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Use of pre-finished steel compared with aluminium for standing seam roofing

28 July 2010 No Comment

Standing seam roof cladding is often specified where low pitch or curved roofing is required. The construction generally offers a more aesthetic, less industrial profile, with no through fixings, which could be vulnerable in low pitch applications.

Low pitch roof cladding 

Standing seam profiles are mainly specified in aluminium, however pre-finished steel can offer a number of significant benefits.

Where would you use pre-finished steel in preference to aluminium?

Pre-finished steel can provide enhanced durability and aesthetic performance in certain environments. Generally mill finish aluminium is tolerant of pH values between 4.0 and 8.5 at room temperatures, forming a film of hydrated aluminium oxide on the surface.

A coastal environment can cause pitting to the aluminium surface with the severity of the pitting being dependant on the aggressiveness of the surrounding environment. Therefore it is often recommended that painted aluminium be specified. The most common paint employed to coat aluminium is PVDF, which typically has a guarantee of 15 years.

Colorcoat HPS200 Ultra® pre-finished steel has a 200 microns coating thickness providing a more effective barrier against the permeation of salt polluted moisture than thinner coatings such as PVDF (27 microns thick). The excellent corrosion resistance and robustness of Colorcoat HPS200 Ultra® is of particular advantage where a potentially aggressive atmosphere can readily attack steel substrate exposed at cut edges or due to physical damage.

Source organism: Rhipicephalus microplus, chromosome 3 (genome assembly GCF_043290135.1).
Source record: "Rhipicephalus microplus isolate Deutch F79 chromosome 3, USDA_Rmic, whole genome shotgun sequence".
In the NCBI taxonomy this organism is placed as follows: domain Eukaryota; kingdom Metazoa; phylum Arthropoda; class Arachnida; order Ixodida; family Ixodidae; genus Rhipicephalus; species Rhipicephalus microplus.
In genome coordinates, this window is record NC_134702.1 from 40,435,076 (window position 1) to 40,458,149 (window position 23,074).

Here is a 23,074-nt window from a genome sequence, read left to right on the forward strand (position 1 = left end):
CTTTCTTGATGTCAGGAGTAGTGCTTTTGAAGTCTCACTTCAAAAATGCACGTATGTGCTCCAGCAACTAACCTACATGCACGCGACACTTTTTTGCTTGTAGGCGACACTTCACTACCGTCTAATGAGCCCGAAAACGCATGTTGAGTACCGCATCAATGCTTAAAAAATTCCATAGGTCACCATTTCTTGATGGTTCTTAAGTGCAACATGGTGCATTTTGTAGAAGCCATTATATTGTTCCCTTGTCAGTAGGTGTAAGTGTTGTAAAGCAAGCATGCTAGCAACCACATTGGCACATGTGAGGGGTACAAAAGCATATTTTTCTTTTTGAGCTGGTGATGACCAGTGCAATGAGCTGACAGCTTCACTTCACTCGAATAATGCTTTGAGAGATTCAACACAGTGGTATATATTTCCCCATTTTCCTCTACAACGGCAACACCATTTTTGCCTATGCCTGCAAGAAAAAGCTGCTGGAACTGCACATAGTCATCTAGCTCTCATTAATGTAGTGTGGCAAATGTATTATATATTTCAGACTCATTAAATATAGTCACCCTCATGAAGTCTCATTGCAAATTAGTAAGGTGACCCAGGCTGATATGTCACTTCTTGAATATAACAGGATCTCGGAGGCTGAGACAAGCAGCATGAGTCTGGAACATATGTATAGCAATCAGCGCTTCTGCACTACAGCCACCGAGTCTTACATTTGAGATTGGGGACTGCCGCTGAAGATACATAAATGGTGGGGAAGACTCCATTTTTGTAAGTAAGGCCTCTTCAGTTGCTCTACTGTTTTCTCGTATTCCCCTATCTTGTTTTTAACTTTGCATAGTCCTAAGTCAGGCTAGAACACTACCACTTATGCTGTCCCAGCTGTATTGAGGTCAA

Where a coloured roof is required Colorcoat HPS200 Ultra® provides a Confidex® guarantee of up to 30 years on roof cladding in coastal environments and 40 years in inland environments

How do the material physical properties affect the roof performance and construction considerations

Pre-finished steel generally has a higher yield strength than aluminium, with increased resistance to point loading and damage from pedestrian activities on the roof and also offers better resistance to deflection under load. To compensate for the reduced mechanical properties, a thicker aluminium gauge must be used.

The coefficient of thermal expansion for aluminium is approximately twice that of steel. Careful design is required to ensure that aluminium cladding can expand and contract freely with changes in ambient temperatures, without affecting the weather-tightness of the building.

The thermal conductivity of aluminium is approximately 5 times that of steel. When designing building details particular care must be taken to minimise cold bridging through the building envelope, which will cause increased heat loss and potential condensation risk.

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